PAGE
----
The waist belt was fastened on the shoulder with a metal button. The leather lapel cover was decorated with the regimental coat of arms engraved on a copper plate. The edgings of the box were reinforced by little copper edging-plates. Line infantrymen carried patronna sumka while the lyadunka was reserved to officers and grenadiers. Grenadier wore black leather lyadunka.
Troopers of the Observation Corps didn't carry shoulder-belt cartridge pouches, but only black leather lyadunka, on the lapel the regimental coat of arms, eagle with trophies of weapons, EP and rays.
Line and Observation Corps were furnished even with cartridge boxes for grenades: in the black leather pouch, a wooden box, that was parted to carry two hand grenades; the grenade box was suspended to a natural leather (chamois) bandoleer which bore on the front a match-case. The lapel was decorated with the regimental coat of arms, grenades and trophies of weapons at each corner (Observation Corps bore the same decoration on the lyadunka).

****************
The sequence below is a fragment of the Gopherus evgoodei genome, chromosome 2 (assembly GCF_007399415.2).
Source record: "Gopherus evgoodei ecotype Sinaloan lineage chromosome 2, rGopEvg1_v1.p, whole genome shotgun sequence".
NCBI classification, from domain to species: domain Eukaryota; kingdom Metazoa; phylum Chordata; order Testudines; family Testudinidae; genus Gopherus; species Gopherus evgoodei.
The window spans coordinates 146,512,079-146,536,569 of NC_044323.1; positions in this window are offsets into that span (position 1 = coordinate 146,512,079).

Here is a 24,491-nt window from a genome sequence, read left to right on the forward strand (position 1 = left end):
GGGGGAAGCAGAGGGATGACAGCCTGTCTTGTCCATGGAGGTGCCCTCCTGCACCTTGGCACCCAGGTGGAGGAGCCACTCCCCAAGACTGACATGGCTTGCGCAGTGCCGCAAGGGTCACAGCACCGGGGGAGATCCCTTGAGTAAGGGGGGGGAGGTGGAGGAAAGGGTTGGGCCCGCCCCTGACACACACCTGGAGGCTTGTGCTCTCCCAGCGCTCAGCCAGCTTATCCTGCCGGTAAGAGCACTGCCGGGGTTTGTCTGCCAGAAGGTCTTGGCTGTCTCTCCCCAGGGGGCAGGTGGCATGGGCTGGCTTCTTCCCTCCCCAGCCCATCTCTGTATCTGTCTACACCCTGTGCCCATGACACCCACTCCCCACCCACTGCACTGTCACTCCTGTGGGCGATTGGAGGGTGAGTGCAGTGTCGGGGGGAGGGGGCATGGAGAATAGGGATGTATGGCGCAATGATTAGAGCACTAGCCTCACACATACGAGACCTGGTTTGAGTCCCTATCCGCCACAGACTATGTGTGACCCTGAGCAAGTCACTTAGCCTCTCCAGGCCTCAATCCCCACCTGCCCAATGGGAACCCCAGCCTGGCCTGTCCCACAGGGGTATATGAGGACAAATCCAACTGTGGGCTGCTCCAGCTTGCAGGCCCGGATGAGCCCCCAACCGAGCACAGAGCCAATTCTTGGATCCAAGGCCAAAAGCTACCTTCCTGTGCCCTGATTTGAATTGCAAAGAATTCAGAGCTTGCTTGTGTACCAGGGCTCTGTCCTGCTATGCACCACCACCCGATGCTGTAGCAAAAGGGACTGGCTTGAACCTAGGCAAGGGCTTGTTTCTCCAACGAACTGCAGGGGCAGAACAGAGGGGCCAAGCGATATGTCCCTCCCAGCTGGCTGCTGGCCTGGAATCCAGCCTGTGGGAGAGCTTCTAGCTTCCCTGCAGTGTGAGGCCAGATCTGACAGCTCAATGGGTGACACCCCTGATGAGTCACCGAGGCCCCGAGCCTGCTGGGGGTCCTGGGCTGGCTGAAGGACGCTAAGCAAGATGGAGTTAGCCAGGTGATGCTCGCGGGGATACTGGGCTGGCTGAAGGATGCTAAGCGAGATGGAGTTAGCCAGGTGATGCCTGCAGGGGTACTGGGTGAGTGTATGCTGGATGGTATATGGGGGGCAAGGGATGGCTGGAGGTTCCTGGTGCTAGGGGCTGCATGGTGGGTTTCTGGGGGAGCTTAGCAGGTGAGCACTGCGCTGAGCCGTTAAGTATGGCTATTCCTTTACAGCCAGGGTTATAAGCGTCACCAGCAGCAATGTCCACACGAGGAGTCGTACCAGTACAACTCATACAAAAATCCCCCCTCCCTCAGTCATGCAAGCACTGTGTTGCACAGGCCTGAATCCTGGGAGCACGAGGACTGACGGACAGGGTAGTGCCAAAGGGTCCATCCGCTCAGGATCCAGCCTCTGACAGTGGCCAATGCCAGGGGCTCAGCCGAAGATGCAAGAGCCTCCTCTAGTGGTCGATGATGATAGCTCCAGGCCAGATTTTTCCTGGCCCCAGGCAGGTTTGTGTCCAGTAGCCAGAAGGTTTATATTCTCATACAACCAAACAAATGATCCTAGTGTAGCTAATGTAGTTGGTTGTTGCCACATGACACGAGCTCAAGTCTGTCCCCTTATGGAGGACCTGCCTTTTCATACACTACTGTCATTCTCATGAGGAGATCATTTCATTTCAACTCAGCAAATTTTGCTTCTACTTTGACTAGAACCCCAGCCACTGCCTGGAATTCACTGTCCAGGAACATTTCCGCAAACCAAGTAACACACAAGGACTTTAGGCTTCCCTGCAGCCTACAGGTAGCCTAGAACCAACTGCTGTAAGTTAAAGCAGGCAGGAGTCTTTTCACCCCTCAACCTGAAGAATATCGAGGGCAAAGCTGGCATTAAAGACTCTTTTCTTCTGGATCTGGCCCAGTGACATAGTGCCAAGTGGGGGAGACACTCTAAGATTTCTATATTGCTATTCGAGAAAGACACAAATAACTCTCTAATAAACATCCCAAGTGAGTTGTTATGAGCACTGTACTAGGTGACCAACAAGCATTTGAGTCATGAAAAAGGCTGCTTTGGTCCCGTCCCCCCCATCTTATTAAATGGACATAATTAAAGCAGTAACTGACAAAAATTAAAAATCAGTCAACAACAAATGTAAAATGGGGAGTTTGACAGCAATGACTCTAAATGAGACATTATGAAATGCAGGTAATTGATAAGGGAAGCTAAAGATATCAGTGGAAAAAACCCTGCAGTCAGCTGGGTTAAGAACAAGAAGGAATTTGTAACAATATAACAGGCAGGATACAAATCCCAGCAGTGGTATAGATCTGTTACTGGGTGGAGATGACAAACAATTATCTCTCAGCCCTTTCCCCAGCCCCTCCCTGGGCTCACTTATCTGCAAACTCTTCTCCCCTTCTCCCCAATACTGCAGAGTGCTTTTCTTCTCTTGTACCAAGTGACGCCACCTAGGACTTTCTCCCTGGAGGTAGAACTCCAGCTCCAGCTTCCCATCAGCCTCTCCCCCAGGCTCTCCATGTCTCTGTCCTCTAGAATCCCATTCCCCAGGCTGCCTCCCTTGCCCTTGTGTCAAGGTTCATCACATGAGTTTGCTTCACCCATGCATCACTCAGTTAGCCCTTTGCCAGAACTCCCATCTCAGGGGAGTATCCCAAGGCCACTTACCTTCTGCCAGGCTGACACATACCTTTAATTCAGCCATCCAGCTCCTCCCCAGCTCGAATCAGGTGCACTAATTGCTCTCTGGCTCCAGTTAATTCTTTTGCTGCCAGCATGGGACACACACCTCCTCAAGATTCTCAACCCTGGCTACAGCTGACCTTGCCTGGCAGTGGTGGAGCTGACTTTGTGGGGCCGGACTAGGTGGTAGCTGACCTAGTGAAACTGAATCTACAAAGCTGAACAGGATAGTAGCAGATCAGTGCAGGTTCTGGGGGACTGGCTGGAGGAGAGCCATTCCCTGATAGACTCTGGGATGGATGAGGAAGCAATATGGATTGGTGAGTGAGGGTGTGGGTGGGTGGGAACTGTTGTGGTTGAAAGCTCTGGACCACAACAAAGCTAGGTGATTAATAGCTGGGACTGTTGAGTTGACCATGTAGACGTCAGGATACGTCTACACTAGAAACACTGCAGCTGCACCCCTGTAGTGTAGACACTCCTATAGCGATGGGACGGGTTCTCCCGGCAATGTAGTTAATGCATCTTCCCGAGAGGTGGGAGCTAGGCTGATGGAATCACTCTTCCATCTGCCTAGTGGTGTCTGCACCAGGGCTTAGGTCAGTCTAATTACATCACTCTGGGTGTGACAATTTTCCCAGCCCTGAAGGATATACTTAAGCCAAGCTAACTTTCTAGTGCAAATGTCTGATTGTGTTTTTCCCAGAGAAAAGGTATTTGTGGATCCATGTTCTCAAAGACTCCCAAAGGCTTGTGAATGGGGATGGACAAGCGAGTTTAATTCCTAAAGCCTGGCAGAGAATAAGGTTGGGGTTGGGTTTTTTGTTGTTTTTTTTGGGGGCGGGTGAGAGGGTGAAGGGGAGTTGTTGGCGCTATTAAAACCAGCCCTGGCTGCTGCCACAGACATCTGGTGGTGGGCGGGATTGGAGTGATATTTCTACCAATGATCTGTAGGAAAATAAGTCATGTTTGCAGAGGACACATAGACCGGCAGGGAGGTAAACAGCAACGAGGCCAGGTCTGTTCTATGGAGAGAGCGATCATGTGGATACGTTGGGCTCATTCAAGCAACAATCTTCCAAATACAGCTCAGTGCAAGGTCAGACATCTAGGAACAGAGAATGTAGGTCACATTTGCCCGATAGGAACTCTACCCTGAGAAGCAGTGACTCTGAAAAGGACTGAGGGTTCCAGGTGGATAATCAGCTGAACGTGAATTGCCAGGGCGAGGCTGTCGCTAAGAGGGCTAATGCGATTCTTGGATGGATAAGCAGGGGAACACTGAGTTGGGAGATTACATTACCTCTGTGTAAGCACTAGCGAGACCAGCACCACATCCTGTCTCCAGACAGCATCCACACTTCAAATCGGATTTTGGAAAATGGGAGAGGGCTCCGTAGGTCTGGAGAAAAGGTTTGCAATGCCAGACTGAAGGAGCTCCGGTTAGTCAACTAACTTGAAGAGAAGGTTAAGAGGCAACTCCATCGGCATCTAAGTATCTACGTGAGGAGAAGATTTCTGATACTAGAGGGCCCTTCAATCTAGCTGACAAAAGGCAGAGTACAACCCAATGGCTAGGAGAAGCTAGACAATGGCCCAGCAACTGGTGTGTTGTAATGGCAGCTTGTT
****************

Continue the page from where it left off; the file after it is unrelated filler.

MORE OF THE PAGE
Troopers of the Leibkompanie of each Guard regiment carried cartridge boxes covered with red cloth while troopers of other companies of the Guards regiment carried black leather patronna sumka and lyadunka.
Peculiarities of Drummers and Fifers
Musketeers and grenadiers drummers wore the same uniform as the troopers, with swallow nests on shoulders and braids on cuffs, pockets and collar. Braids were often yellow stripes (edged in red in the Observation Corps) and red XXXX decoration in the middle. However, the colonel of the regiment might have chosen a different colour for the braids. The Drum Major had a gold edge on tricorne, gold braids on cuffs and collar. No swallow nests for fifers.
Drums were made in copper, the regimental coat of arms engraved in the front, bordered in red and green, green and white cords.
Peculiarities of Non Commissioned Officers
NCOs preferred to carry a musket in action, so the use of halberds and spontoons was abandoned.
Kaptenarmous and other NCOs carried bigger cartridge-boxes with ammunition reserves for the company.